Eric Thomas, a Garrison High School graduate who was one of the fastest hurdlers in the world and represented America at the 2000 Olympics, died Friday in Houston. He was 49.
Thomas’ death was first reported Friday evening by Ato Boldon, a former Olympic sprinter from Trinidad who is lead track and field analyst for NBC Sports.
Boldon did not specify how Thomas died.
Thomas recently had hip replacement surgery. Friends say they believe he suffered a blood clot while recovering, although his cause of death remained unclear Tuesday.
Thomas’ career in track speaks for itself and his legacy as a competitor and trainer was evident in the outpouring of condolences immediately after his death.
He was ranked in the top 10 track and field athletes in the world for eight years. In 2003, he was the U.S. champion in the 400 meter hurdles and won silver at the Pan-American games. He finished in the top 15 at the 2000 Olympics.
“I was a big, big fan of Eric Thomas and I’ll always remember him,” said retired Daily Sentinel sports editor Kevin Gore. “He was a master of track and he excelled at what he wanted to master and excel at. I admire him.”
Thomas was also an alternate for the 400 hurdles at the 1996 Olympics in Atlanta where the U.S. won gold and bronze. He missed qualifying by a fraction of a second.
“It was a bittersweet kind of deal,” Thomas said in 2012.
News of Thomas’ death created an outpouring of grief and condolences on social media by some of the world’s top track and field stars over the past few decades.
“My heart is so broken,” wrote Dr. Sharrieffa Braksdale, a 1984 Olympian in the women’s 400 meter hurdles and member of the USA Track and Field Alumni Association. “I’m in disbelief. He was such a great man.”
Others Olympians including Shane Brathwaite of Barbados, and Juliet Cuthbert-Flynn, who is now Minister of Health and Wellness for Jamaica, offered a simple “Wow,” in disbelief over Thomas’s death as such a young age.
Thomas’ athletic career began at Garrison ISD, which didn’t have a track when he was in school. Gore first met Thomas around 1984 when he tossed passes to the 10-year-old future Olympian during a high school football game.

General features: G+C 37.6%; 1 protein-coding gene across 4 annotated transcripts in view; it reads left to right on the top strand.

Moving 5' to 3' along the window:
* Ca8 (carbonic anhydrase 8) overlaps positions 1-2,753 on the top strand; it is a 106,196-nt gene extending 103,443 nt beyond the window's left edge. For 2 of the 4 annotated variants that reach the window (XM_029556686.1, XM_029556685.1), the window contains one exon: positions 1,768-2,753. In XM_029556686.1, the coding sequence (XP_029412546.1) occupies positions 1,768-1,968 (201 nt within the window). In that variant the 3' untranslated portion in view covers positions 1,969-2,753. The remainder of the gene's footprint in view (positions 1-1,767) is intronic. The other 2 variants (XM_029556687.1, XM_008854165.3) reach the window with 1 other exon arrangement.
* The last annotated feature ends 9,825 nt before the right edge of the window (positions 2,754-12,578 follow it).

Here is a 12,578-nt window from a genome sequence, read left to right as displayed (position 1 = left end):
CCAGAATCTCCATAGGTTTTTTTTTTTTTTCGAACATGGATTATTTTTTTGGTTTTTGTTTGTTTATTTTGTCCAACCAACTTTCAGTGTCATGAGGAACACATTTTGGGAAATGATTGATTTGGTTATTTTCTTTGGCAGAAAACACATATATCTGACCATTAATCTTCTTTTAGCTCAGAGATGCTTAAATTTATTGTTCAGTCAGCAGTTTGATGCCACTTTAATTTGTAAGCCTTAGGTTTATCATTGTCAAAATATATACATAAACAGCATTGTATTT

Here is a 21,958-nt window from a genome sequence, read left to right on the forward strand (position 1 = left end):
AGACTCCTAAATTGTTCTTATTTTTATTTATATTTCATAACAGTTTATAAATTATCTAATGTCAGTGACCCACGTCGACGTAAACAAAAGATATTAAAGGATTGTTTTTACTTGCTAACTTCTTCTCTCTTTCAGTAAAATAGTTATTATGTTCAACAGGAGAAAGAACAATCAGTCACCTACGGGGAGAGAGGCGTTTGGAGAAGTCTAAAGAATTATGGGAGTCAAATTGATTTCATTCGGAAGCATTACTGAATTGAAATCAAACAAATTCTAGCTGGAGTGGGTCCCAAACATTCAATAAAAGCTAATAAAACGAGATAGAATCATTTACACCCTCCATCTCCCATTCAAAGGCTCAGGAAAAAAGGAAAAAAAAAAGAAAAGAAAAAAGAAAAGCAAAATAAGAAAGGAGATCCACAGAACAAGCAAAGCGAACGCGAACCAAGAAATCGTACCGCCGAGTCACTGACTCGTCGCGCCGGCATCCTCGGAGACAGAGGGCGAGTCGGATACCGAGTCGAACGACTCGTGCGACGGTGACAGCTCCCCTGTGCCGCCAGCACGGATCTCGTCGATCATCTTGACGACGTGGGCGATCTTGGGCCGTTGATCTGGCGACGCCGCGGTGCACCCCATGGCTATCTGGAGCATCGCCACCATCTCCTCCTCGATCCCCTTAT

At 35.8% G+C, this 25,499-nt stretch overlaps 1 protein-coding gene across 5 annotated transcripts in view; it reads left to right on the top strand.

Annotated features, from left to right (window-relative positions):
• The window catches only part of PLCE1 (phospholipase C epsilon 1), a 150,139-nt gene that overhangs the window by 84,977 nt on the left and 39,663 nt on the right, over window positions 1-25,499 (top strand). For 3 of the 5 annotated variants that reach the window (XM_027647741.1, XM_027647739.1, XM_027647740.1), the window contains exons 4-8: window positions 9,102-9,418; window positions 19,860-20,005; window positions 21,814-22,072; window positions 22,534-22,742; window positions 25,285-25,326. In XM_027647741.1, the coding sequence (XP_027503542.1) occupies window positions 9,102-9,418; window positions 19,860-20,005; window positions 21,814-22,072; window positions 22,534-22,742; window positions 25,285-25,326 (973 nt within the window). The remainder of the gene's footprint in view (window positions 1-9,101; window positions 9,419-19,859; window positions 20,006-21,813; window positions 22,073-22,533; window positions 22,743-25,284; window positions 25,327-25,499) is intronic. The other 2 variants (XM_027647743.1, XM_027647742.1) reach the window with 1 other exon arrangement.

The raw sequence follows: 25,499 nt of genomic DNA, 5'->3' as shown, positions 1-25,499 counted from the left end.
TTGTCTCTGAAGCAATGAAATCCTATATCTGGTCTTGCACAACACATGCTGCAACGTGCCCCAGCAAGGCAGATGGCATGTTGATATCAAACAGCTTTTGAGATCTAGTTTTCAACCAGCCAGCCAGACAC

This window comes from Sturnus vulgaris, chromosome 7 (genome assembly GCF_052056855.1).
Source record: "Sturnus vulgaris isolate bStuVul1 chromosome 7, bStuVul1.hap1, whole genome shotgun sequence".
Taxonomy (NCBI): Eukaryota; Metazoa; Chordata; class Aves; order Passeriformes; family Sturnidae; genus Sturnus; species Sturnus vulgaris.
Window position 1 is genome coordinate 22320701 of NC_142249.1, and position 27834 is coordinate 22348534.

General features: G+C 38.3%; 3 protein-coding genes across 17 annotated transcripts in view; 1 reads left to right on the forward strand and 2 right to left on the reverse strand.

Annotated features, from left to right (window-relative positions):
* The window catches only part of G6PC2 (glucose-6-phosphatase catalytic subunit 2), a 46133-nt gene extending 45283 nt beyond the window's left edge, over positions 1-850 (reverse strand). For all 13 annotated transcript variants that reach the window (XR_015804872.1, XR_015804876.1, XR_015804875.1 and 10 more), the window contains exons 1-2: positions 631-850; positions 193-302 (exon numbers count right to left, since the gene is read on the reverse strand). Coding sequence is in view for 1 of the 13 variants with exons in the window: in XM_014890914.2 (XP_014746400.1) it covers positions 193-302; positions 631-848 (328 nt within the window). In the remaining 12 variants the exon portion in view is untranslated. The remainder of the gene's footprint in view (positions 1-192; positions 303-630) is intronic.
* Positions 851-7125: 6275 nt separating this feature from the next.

It didn’t take long for Gore and others to realize the kid from Garrison was truly someone special.
“He maximized his God-given ability and talents. He got every drop out,” Gore said.
Thomas went to Blinn College on football and track scholarships. But track was his passion. As a freshman he was recognized as the fastest hurdler in the nation.
“My coach sat me down and told me I could probably be an Olympic athlete,” Thomas said in 2012.
The next year, he set the National Junior College Athletic Association record, running the 400 hurdles in a blistering 49.29 seconds. The record still stands nearly 20 years later.
After junior college, Thomas transferred to Abilene Christian where he was an All-American. He moved to Houston after college to train for the 1996 Olympics, and lived in the city for the rest of his life.
Thomas was born Dec. 1, 1973 in Garrison. His father died of a heart attack when he was 6. Watching his mother work to support six children alone instilled a work ethic that would drive him to the top of the track and field world.
His father's heart attack also led the track star to a life of promoting health. He founded the Hurdling Over Obesity and Diabetes for Health program and The Eric Thomas Foundation, which provides support for underprivileged youth.
Over the years, he regularly visited Garrison where he put on athletic camps. He visited as recently as Juneteenth when he talked with Garrison Mayor Keith Yarbrough about bringing his camp back in 2023.
“Everyone in town is devastated,” Yarbrough said.
Thomas also ran Champion Trainers, a company that provides individual fitness and athletic programs, in Houston.
Funeral services had not been announced Tuesday.